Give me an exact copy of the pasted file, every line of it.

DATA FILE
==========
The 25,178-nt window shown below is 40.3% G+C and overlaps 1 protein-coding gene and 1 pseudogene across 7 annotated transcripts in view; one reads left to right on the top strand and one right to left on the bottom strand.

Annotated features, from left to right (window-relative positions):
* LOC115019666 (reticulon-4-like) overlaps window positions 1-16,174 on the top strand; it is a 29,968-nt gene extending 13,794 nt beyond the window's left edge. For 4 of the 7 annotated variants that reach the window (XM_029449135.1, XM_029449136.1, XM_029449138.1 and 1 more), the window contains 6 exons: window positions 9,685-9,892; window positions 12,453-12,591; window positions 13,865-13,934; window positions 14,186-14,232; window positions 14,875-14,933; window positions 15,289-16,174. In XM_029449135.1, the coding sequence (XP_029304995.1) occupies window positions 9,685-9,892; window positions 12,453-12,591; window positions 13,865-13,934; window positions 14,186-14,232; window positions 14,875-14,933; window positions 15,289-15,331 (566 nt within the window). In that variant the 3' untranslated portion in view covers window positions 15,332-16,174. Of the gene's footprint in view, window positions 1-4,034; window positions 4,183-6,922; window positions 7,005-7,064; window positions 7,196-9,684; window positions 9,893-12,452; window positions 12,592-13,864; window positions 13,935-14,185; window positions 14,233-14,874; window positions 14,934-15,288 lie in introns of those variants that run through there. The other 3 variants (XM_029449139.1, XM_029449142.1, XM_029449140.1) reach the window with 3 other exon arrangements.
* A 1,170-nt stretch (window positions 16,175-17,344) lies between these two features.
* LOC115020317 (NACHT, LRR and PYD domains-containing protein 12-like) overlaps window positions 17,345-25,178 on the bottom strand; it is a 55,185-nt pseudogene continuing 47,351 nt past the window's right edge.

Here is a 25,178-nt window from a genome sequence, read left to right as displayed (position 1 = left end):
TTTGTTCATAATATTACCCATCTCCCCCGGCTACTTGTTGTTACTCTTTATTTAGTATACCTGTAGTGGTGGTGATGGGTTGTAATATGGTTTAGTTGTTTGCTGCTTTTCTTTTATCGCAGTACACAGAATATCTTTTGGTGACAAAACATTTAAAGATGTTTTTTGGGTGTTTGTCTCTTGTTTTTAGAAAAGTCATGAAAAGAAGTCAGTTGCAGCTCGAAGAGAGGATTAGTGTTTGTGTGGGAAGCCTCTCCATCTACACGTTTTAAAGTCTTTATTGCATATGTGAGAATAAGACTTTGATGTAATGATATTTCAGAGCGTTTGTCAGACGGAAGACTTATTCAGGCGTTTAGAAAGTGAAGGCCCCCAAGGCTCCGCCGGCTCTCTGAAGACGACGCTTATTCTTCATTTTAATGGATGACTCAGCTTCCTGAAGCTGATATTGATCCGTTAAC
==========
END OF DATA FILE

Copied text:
The 25,178-nt window shown below is 40.3% G+C and overlaps 1 protein-coding gene and 1 pseudogene across 7 annotated transcripts in view; one reads left to right on the top strand and one right to left on the bottom strand.

Annotated features, from left to right (window-relative positions):
* LOC115019666 (reticulon-4-like) overlaps window positions 1-16,174 on the top strand; it is a 29,968-nt gene extending 13,794 nt beyond the window's left edge. For 4 of the 7 annotated variants that reach the window (XM_029449135.1, XM_029449136.1, XM_029449138.1 and 1 more), the window contains 6 exons: window positions 9,685-9,892; window positions 12,453-12,591; window positions 13,865-13,934; window positions 14,186-14,232; window positions 14,875-14,933; window positions 15,289-16,174. In XM_029449135.1, the coding sequence (XP_029304995.1) occupies window positions 9,685-9,892; window positions 12,453-12,591; window positions 13,865-13,934; window positions 14,186-14,232; window positions 14,875-14,933; window positions 15,289-15,331 (566 nt within the window). In that variant the 3' untranslated portion in view covers window positions 15,332-16,174. Of the gene's footprint in view, window positions 1-4,034; window positions 4,183-6,922; window positions 7,005-7,064; window positions 7,196-9,684; window positions 9,893-12,452; window positions 12,592-13,864; window positions 13,935-14,185; window positions 14,233-14,874; window positions 14,934-15,288 lie in introns of those variants that run through there. The other 3 variants (XM_029449139.1, XM_029449142.1, XM_029449140.1) reach the window with 3 other exon arrangements.
* A 1,170-nt stretch (window positions 16,175-17,344) lies between these two features.
* LOC115020317 (NACHT, LRR and PYD domains-containing protein 12-like) overlaps window positions 17,345-25,178 on the bottom strand; it is a 55,185-nt pseudogene continuing 47,351 nt past the window's right edge.

Here is a 25,178-nt window from a genome sequence, read left to right as displayed (position 1 = left end):
TTTGTTCATAATATTACCCATCTCCCCCGGCTACTTGTTGTTACTCTTTATTTAGTATACCTGTAGTGGTGGTGATGGGTTGTAATATGGTTTAGTTGTTTGCTGCTTTTCTTTTATCGCAGTACACAGAATATCTTTTGGTGACAAAACATTTAAAGATGTTTTTTGGGTGTTTGTCTCTTGTTTTTAGAAAAGTCATGAAAAGAAGTCAGTTGCAGCTCGAAGAGAGGATTAGTGTTTGTGTGGGAAGCCTCTCCATCTACACGTTTTAAAGTCTTTATTGCATATGTGAGAATAAGACTTTGATGTAATGATATTTCAGAGCGTTTGTCAGACGGAAGACTTATTCAGGCGTTTAGAAAGTGAAGGCCCCCAAGGCTCCGCCGGCTCTCTGAAGACGACGCTTATTCTTCATTTTAATGGATGACTCAGCTTCCTGAAGCTGATATTGATCCGTTAAC